Since my adolescent years, I have devoted a great deal of my time to the study and performance of music, travelling the world (professionally since 2006 as a tour-manager/guide), and reading and writing history. Music, however, was my first love. I began as a drummer and later learned to play the piano as well. Over time, moreover, I not only extended my enthusiasm for pop-rock music and jazz towards world music and modernist Western classical music, but also developed a great interest in (ethno)musicology.
In 1988-89, my wanderlust brought me twice to Beijing: first from what then still was British Hong Kong and the next year from India and over the Khunjerab Pass in Pakistan. Back home my first impressions of South Asia haunted me and I decided to return. By now, then, I have spent around four years in the subcontinent and, indeed, after recurrent visits since 2006, nearly a year in China (besides another few years in other countries, including longer stints in Brasil, Britain, Germany and Turkey).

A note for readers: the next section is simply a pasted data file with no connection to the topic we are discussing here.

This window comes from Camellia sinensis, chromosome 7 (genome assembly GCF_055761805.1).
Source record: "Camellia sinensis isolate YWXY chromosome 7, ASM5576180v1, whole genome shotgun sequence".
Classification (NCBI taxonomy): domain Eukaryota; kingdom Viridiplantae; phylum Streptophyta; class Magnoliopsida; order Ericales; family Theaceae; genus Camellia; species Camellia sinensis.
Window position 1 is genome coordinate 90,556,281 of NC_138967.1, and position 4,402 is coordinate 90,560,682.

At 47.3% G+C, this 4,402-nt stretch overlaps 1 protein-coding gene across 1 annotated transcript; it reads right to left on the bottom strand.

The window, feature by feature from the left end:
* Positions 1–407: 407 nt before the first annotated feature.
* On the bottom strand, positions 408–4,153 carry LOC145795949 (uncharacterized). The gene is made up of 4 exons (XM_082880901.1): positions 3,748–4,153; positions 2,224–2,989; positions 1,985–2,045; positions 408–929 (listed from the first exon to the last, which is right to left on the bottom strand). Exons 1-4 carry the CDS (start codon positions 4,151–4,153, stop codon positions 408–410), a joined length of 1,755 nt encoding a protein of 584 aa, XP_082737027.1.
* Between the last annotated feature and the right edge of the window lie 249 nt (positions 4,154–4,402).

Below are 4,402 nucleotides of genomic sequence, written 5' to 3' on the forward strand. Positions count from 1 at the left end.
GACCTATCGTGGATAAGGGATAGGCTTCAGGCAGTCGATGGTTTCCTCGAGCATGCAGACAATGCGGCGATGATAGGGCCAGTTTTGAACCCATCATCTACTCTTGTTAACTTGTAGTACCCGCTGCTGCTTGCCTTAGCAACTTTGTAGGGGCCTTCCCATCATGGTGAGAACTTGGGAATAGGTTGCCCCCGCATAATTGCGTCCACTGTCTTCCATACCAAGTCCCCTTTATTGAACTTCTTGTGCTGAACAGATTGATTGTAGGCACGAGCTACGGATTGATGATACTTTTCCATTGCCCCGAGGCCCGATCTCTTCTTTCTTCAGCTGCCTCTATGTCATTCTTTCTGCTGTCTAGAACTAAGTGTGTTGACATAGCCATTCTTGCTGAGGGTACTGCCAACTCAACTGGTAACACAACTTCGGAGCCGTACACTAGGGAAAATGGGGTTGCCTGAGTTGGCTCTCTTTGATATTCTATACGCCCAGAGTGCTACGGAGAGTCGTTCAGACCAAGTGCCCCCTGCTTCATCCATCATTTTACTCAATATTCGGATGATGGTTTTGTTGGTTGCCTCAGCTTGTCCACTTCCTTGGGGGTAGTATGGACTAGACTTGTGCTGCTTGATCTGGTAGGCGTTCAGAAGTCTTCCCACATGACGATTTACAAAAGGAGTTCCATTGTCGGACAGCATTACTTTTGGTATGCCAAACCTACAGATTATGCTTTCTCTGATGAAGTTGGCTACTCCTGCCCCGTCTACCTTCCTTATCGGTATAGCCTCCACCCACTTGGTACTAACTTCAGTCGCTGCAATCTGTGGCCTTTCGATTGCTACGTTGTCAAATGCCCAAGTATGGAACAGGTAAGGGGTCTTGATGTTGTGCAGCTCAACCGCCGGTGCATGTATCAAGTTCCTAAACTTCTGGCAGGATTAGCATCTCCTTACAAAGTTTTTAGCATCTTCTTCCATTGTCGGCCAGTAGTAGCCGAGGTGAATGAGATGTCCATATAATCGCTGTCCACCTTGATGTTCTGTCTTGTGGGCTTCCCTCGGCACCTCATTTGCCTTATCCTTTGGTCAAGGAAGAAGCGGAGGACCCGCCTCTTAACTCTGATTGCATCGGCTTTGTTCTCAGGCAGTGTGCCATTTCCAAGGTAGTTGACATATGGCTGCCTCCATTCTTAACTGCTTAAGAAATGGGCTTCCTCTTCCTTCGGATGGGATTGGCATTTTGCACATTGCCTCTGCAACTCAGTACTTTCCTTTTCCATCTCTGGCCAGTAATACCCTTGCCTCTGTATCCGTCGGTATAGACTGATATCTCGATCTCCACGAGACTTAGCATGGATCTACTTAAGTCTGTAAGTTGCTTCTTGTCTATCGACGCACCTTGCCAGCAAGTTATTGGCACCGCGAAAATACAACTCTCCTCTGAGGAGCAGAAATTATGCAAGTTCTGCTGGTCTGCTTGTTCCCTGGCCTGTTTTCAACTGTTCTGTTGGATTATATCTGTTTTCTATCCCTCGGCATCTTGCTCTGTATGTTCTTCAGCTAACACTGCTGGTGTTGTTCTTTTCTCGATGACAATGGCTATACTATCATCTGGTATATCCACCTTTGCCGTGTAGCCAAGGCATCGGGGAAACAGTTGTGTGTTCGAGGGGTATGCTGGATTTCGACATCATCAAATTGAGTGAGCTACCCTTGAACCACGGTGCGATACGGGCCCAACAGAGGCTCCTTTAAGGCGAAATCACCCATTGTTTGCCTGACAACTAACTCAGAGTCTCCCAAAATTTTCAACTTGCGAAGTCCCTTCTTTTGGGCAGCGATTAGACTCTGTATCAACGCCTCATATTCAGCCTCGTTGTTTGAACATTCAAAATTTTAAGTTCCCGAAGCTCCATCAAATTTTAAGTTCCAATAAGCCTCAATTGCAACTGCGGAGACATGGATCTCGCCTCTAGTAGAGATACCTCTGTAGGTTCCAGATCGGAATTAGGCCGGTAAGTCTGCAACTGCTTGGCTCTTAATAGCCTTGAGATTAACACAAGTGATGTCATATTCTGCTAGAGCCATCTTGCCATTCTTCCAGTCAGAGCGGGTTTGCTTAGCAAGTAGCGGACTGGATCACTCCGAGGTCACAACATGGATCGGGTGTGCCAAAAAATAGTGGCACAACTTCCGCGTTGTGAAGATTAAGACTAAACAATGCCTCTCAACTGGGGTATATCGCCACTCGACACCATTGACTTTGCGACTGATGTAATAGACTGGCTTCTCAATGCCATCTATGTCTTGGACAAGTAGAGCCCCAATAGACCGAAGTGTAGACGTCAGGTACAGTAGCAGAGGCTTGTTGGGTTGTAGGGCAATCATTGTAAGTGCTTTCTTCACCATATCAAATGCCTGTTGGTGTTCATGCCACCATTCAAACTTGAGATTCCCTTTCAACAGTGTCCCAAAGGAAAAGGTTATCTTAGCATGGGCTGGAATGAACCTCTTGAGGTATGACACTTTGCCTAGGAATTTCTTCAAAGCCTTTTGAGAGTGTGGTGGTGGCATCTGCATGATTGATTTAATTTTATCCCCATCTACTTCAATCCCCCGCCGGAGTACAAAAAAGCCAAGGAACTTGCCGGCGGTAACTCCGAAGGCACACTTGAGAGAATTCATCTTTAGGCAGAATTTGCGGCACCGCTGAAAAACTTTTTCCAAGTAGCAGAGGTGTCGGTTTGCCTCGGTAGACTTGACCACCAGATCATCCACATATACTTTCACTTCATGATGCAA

In the meantime, I studied modern Asian history, as well as Hindi and Urdu, at Amsterdam, Leiden and New Delhi’s Jawaharlal Nehru Universities. Ultimately, I specialized myself in the history of modern South Asia (PhD, University of Amsterdam, 2004). Besides in the Netherlands, I have been invited to talk about my research in Britain (Cambridge and Oxford), Germany (Berlin and Göttingen) and the United States (Los Angeles, New York and Riverside). I was a writing fellow at the Max Planck Institute for the Study of Religious and Ethnic Diversity in Göttingen and, currently, I am a guest researcher at the University of Amsterdam's Study Platform on Interlocking Nationalisms.